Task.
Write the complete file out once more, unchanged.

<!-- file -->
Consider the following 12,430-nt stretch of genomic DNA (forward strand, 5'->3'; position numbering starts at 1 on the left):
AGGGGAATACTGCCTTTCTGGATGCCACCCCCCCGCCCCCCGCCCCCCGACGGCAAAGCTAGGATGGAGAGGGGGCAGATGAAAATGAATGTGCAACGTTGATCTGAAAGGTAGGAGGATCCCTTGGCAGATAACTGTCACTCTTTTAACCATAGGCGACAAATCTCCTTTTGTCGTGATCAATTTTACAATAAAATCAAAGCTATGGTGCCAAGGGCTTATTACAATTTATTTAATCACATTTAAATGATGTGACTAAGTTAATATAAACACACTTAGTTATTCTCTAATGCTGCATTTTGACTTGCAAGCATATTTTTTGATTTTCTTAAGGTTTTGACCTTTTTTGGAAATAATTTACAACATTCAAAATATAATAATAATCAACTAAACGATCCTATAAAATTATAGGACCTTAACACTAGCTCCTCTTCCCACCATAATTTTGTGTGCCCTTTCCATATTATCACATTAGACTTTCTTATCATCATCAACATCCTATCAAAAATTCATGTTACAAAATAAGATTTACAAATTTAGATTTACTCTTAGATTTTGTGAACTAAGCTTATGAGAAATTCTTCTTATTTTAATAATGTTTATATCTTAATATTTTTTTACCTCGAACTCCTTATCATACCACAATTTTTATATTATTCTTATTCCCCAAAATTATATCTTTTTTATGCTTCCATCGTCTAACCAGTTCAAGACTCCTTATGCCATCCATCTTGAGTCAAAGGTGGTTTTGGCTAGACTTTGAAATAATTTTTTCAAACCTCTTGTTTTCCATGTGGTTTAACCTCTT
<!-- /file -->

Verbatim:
Consider the following 12,430-nt stretch of genomic DNA (forward strand, 5'->3'; position numbering starts at 1 on the left):
AGGGGAATACTGCCTTTCTGGATGCCACCCCCCCGCCCCCCGCCCCCCGACGGCAAAGCTAGGATGGAGAGGGGGCAGATGAAAATGAATGTGCAACGTTGATCTGAAAGGTAGGAGGATCCCTTGGCAGATAACTGTCACTCTTTTAACCATAGGCGACAAATCTCCTTTTGTCGTGATCAATTTTACAATAAAATCAAAGCTATGGTGCCAAGGGCTTATTACAATTTATTTAATCACATTTAAATGATGTGACTAAGTTAATATAAACACACTTAGTTATTCTCTAATGCTGCATTTTGACTTGCAAGCATATTTTTTGATTTTCTTAAGGTTTTGACCTTTTTTGGAAATAATTTACAACATTCAAAATATAATAATAATCAACTAAACGATCCTATAAAATTATAGGACCTTAACACTAGCTCCTCTTCCCACCATAATTTTGTGTGCCCTTTCCATATTATCACATTAGACTTTCTTATCATCATCAACATCCTATCAAAAATTCATGTTACAAAATAAGATTTACAAATTTAGATTTACTCTTAGATTTTGTGAACTAAGCTTATGAGAAATTCTTCTTATTTTAATAATGTTTATATCTTAATATTTTTTTACCTCGAACTCCTTATCATACCACAATTTTTATATTATTCTTATTCCCCAAAATTATATCTTTTTTATGCTTCCATCGTCTAACCAGTTCAAGACTCCTTATGCCATCCATCTTGAGTCAAAGGTGGTTTTGGCTAGACTTTGAAATAATTTTTTCAAACCTCTTGTTTTCCATGTGGTTTAACCTCTT